Operator thought Van Breda emergency call was a prank, court hears

2017-05-16 18:31
Henri van Breda arriving at court. (Tammy Petersen, News24)

Henri van Breda arriving at court. (Tammy Petersen, News24)

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Cape Town - When emergency call centre operator Janine Philander took Henri van Breda’s call at 07:12 on January 27, 2015, she initially thought it was a prank, the Western Cape High Court heard on Tuesday.

“He phoned in for an ambulance and he was hesitant. I heard what sounded to me like a giggle,” she testified.

Van Breda was “quite calm and co-operative” during their interaction.

The 22-year-old is on trial on charges of murdering his parents Martin, 54, and Teresa, 55, and brother Rudi, 22, with an axe, attempting to murder his younger sister Marli, and defeating the ends of justice. He has pleaded not guilty and alleges an intruder attacked the family in their home in the De Zalze estate, Stellenbosch.

Philander said in her experience, callers reporting a home invasion or assault were frantic, shouted, screamed, were confused, or unable to recall contact numbers. They were persistent and immediately wanted an ambulance.

“I waited for that to come through, but it didn't,” Philander explained.

Henri’s call lasted longer than any of her previous calls for crimes of a similar nature. He stayed on the line for between 20 and 30 minutes, she recalled.

“He was helpful in giving alternative street names. He didn't get angry, wasn't pressuring or getting agitated with me. He was just cool and calm. That was the weirdest [reaction] ever for me.”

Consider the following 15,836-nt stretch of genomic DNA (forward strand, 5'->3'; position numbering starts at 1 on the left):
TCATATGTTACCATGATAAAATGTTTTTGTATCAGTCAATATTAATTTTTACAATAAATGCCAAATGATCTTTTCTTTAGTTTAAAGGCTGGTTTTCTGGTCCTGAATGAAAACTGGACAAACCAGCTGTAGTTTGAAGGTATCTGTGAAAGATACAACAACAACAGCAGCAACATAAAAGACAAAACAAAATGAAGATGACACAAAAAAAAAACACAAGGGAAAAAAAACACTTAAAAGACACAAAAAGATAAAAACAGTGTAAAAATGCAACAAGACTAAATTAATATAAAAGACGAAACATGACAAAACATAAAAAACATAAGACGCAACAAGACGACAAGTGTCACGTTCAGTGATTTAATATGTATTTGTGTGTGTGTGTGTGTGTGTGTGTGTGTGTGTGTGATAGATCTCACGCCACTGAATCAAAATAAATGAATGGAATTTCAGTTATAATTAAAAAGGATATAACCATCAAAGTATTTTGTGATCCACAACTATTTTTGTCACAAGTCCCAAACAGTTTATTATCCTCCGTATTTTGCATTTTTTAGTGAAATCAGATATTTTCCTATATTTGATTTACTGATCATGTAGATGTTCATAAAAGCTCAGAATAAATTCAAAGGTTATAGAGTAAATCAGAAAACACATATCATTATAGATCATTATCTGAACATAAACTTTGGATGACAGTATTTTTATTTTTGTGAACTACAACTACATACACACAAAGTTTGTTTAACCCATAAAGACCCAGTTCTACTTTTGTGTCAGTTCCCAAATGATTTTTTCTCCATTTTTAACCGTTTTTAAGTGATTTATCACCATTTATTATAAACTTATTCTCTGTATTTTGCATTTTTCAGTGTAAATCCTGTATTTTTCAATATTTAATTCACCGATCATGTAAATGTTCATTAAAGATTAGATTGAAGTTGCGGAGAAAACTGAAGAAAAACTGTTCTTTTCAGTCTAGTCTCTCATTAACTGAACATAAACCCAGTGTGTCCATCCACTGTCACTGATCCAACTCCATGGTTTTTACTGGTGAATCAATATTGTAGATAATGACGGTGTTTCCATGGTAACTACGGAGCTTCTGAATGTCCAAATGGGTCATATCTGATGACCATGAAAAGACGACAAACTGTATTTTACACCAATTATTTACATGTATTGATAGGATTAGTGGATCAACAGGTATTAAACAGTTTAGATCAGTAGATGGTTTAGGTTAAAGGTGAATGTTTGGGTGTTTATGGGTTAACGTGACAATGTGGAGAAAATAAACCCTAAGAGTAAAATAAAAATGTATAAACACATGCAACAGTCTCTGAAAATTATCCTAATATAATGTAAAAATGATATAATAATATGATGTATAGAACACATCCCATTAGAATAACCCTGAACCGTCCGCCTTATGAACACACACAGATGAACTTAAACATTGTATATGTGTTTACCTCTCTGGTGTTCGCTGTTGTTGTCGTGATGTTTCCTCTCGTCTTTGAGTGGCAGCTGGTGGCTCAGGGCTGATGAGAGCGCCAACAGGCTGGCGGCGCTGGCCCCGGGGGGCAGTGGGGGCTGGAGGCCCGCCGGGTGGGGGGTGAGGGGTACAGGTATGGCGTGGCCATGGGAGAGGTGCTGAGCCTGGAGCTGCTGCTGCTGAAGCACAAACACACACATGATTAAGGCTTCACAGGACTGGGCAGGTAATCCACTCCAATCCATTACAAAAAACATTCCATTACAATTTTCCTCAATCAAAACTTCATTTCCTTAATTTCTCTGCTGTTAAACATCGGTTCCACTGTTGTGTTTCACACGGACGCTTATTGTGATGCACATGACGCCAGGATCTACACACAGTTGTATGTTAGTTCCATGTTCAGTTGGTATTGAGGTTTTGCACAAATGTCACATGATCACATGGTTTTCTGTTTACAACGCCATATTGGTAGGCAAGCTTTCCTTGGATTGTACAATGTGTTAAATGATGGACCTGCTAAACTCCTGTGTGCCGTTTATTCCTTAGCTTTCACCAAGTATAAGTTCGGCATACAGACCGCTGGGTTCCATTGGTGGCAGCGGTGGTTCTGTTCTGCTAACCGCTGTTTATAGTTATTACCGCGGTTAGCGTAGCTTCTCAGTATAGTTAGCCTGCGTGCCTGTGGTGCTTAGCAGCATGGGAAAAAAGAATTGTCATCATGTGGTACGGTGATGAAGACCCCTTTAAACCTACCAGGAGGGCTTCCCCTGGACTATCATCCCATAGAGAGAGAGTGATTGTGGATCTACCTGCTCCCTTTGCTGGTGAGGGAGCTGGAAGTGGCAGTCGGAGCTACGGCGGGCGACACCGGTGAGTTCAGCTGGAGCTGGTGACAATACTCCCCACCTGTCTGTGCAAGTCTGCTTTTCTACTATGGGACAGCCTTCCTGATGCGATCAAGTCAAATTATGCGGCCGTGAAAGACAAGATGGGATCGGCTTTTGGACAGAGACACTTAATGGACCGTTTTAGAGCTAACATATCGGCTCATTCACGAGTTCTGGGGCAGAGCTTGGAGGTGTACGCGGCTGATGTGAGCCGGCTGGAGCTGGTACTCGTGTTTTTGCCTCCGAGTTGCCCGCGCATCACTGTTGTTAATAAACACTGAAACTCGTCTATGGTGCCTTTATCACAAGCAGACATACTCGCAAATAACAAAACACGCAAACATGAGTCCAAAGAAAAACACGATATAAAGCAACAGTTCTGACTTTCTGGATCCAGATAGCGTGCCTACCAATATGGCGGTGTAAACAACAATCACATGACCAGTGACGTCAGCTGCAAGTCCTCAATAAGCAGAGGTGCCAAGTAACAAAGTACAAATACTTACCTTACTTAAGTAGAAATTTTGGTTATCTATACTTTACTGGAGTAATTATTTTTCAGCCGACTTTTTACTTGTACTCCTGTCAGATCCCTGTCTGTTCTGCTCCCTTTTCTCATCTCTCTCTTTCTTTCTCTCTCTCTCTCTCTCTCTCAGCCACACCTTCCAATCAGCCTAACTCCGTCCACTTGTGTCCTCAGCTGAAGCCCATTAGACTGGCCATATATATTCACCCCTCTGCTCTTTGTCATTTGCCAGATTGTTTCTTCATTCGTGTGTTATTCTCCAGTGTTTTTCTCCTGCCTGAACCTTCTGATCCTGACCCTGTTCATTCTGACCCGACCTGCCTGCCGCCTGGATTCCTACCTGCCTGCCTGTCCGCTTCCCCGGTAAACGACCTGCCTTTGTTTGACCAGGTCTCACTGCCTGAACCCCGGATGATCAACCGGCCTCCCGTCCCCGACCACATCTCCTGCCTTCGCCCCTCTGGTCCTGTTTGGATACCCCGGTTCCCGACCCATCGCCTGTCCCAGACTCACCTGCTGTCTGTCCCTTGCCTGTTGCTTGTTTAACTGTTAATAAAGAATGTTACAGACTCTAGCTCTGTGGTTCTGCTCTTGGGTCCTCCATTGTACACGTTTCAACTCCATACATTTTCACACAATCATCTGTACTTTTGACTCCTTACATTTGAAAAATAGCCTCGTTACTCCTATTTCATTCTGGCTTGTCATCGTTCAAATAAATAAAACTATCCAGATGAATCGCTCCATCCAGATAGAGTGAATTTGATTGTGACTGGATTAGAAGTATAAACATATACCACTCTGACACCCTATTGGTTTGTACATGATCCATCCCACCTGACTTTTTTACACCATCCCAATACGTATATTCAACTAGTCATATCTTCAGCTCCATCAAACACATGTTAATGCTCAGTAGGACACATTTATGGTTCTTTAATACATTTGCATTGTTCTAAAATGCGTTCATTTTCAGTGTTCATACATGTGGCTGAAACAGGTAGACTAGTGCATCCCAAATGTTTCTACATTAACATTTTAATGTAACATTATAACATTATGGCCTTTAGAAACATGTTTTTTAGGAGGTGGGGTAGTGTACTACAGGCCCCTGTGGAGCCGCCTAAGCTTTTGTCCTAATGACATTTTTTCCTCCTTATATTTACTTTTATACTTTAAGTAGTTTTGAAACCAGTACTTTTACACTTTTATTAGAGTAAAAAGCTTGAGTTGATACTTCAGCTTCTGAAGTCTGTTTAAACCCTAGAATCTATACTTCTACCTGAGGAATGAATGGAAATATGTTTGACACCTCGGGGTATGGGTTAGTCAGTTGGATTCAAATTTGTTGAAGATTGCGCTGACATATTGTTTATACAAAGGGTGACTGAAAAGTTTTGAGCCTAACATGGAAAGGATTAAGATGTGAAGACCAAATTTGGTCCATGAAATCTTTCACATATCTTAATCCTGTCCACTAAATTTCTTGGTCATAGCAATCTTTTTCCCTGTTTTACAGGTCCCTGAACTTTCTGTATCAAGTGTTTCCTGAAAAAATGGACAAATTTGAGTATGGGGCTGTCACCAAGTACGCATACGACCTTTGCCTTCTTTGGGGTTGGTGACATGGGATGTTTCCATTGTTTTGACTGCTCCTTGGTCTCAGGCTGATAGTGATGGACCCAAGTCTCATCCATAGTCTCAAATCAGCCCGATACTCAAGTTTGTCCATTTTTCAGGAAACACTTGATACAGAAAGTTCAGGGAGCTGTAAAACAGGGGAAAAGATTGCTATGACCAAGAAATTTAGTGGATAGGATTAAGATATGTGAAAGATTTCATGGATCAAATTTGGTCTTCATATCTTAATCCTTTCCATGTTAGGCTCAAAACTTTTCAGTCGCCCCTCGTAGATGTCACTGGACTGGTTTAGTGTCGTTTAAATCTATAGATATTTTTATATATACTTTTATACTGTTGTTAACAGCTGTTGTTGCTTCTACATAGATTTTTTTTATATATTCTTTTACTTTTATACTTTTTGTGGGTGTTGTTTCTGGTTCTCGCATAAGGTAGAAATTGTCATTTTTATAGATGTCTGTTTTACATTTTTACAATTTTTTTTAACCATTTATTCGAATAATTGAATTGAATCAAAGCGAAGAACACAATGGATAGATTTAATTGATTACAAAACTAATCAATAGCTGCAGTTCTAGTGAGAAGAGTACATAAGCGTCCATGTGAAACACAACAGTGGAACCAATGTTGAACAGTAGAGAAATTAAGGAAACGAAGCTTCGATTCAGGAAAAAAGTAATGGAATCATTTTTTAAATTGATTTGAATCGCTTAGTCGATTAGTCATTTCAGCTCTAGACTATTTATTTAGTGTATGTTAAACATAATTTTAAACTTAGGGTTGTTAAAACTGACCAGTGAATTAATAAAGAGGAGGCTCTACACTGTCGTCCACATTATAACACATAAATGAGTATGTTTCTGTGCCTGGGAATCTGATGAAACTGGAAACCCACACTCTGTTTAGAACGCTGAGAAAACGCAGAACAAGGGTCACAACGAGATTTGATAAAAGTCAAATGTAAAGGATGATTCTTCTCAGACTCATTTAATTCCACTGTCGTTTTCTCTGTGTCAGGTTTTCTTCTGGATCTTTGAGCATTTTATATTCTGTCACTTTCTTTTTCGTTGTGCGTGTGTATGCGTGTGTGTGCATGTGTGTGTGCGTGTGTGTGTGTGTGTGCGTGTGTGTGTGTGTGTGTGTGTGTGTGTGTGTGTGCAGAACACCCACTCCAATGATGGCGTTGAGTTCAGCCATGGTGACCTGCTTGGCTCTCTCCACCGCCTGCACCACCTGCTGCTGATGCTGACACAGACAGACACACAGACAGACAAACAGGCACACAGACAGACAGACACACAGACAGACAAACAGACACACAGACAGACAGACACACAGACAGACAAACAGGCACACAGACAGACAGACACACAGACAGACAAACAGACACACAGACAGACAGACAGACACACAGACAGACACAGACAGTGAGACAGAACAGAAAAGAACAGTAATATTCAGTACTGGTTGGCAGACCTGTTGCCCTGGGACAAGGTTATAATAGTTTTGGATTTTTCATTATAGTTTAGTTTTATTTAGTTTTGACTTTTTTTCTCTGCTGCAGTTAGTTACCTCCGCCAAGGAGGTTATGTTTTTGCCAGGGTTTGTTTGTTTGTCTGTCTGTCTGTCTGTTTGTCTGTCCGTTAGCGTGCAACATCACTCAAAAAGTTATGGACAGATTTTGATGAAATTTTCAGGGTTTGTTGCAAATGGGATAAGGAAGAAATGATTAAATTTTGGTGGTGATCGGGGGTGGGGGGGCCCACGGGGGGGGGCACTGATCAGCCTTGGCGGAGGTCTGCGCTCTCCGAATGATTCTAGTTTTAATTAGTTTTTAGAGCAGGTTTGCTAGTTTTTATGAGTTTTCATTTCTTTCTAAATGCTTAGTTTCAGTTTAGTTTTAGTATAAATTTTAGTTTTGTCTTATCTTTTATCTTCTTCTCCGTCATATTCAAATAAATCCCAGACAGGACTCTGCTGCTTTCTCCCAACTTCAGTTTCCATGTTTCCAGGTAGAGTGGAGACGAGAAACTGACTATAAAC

He even offered to wait in a different street to where he stayed after she could not find his address on the system, Philander said.

“That is something out of the norm for me. People would usually say, ‘I am not going to where you are telling me to go’,” she told the court.                      

Technical issues with the sound resulted in the matter being adjourned until Wednesday, to allow for the quality of the audio in court to be improved.

Star Trek 2

Earlier, the Van Bredas’ former neighbour, Stephanie Op't Hof, who had rented 10 Goske Street at the time of the murders, testified that she had heard raised voices coming from the Van Breda house between 22:00 and shortly after midnight on the morning of the axe attack.

She was unable to hear what was being said, what language was being spoken, or how many people were involved.

"It wasn't a happy sound. It sounded serious. It wasn't pleasant," she testified.

Op’t Hof, an interior decorator, said she had been working late after putting her two children to bed.

She went to bed after midnight, and her baby monitor woke her just before 04:00. Her infant was wide awake and she took him to her bed, where she found her older child too.

He was wide awake too, Op’t Hof recalled, which was out of the ordinary as he never woke up during the night, she said.

During cross-examination, advocate Matthys Combrink – for Van Breda – told her that Martin, Rudi and Henri had been watching Star Trek 2 that night, on a new home theatre system.

But Op’t Hof insisted that what she heard coming from 12 Goske Street was not a film.

When asked why she didn’t call security or the police, she said she had gotten a fright but “didn't think they were going to kill each other”.

“I didn't want to interfere,” she told the court.

Had someone called for help, Op’t Hof testified that she would have reacted. No one had sought assistance from her that night or morning, she said.

“It’s strange that Henri didn't come to my door and come and ask me for help.”

The trial continues on Wednesday.

Read more on:    henri van breda  |  cape town  |  van breda trial

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